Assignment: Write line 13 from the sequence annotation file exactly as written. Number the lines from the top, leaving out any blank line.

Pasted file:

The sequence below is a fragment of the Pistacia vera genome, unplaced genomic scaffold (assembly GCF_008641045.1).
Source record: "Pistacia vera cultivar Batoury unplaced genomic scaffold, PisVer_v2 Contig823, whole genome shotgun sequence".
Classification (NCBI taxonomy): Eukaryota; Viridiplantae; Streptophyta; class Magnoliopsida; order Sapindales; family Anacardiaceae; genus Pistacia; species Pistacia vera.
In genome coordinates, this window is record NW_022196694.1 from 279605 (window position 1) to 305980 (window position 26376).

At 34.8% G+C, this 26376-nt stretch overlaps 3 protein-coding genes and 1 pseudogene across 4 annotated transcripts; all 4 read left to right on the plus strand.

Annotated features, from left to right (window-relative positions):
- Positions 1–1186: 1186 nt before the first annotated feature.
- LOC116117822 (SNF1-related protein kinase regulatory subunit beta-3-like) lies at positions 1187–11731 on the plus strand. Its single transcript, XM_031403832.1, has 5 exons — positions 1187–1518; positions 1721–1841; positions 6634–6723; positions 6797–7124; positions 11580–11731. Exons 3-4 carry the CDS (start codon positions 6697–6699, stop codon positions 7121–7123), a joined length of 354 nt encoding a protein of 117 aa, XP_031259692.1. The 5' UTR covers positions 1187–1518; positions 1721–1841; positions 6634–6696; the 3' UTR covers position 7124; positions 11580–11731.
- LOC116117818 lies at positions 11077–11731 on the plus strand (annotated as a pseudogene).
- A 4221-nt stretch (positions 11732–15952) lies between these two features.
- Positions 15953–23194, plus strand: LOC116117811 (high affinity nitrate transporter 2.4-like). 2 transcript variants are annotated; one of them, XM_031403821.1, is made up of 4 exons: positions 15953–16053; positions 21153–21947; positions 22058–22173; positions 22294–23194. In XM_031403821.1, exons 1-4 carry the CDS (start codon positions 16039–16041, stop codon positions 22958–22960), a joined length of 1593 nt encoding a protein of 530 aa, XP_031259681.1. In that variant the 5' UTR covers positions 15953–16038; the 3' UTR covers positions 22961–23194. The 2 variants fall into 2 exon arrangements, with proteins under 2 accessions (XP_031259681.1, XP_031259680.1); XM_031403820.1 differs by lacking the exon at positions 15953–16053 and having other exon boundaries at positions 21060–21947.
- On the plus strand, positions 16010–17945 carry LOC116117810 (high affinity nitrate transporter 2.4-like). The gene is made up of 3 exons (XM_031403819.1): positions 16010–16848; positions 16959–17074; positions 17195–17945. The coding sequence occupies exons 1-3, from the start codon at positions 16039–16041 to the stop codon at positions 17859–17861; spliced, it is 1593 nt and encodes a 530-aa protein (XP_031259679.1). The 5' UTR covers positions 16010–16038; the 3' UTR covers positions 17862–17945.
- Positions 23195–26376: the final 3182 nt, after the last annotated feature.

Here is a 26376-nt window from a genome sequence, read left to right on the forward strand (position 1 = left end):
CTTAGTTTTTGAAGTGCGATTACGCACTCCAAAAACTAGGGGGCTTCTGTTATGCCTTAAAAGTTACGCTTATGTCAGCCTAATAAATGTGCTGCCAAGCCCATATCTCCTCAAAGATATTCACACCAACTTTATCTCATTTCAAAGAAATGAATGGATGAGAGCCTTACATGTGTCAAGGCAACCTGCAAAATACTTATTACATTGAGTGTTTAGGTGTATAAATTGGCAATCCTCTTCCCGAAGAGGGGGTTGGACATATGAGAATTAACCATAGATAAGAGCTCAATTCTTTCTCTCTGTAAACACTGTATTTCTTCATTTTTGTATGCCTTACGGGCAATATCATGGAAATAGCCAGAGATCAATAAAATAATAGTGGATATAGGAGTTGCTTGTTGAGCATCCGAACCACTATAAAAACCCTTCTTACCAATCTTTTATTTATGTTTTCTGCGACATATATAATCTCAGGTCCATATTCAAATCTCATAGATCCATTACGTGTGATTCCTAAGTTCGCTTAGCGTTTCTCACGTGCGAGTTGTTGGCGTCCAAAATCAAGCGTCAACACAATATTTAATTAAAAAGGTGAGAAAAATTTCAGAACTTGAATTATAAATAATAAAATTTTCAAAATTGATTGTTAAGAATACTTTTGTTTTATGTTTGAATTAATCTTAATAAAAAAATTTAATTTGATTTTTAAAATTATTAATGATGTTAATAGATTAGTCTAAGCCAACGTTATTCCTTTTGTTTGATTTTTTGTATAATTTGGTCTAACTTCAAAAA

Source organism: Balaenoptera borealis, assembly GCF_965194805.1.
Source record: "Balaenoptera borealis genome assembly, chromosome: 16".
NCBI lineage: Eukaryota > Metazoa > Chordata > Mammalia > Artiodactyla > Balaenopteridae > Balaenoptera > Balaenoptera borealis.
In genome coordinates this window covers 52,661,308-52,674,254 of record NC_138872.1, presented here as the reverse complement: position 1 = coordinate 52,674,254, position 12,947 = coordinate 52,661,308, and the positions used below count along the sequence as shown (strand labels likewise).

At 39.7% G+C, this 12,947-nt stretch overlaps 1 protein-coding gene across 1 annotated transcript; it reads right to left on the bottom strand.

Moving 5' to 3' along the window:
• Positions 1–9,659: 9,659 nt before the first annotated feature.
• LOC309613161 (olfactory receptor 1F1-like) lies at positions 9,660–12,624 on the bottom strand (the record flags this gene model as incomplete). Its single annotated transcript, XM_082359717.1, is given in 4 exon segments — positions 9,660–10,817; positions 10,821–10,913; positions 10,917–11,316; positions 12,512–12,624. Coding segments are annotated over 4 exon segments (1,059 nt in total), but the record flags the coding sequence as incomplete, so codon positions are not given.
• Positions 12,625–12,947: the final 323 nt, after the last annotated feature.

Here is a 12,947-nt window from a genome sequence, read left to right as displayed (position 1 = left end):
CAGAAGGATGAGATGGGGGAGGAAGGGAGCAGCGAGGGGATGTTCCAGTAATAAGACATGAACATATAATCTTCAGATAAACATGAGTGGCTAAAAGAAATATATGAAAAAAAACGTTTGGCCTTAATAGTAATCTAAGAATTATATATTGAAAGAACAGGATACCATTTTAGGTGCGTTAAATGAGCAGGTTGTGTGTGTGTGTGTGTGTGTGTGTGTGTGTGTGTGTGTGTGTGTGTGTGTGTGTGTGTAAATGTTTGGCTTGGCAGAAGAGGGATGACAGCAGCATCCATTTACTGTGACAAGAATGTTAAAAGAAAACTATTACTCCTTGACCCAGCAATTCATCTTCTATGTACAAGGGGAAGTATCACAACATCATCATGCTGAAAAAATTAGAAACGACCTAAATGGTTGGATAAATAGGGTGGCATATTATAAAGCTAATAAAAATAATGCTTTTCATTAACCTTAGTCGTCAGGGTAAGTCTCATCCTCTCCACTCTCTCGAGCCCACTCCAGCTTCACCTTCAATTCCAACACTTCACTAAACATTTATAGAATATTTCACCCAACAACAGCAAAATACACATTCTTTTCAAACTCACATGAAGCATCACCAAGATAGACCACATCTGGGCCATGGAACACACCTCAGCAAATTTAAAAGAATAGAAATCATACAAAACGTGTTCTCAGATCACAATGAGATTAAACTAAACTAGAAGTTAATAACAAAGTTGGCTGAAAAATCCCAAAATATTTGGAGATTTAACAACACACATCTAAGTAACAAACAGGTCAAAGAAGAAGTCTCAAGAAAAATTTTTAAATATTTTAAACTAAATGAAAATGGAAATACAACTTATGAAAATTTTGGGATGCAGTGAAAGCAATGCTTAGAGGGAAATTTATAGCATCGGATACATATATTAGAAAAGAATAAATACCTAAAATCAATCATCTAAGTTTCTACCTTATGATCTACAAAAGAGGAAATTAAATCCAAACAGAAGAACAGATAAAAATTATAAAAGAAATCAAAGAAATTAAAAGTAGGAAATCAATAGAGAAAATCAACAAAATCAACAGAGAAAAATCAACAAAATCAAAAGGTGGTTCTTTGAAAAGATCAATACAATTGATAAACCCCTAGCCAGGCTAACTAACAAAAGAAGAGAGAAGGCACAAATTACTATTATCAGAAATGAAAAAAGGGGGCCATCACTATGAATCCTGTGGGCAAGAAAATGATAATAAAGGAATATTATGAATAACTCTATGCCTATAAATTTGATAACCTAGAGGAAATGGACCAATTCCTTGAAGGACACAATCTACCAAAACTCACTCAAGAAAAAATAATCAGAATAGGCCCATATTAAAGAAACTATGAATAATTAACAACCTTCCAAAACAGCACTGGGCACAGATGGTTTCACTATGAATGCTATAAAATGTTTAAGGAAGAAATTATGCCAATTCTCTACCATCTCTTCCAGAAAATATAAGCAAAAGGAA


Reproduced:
- Positions 23195–26376: the final 3182 nt, after the last annotated feature.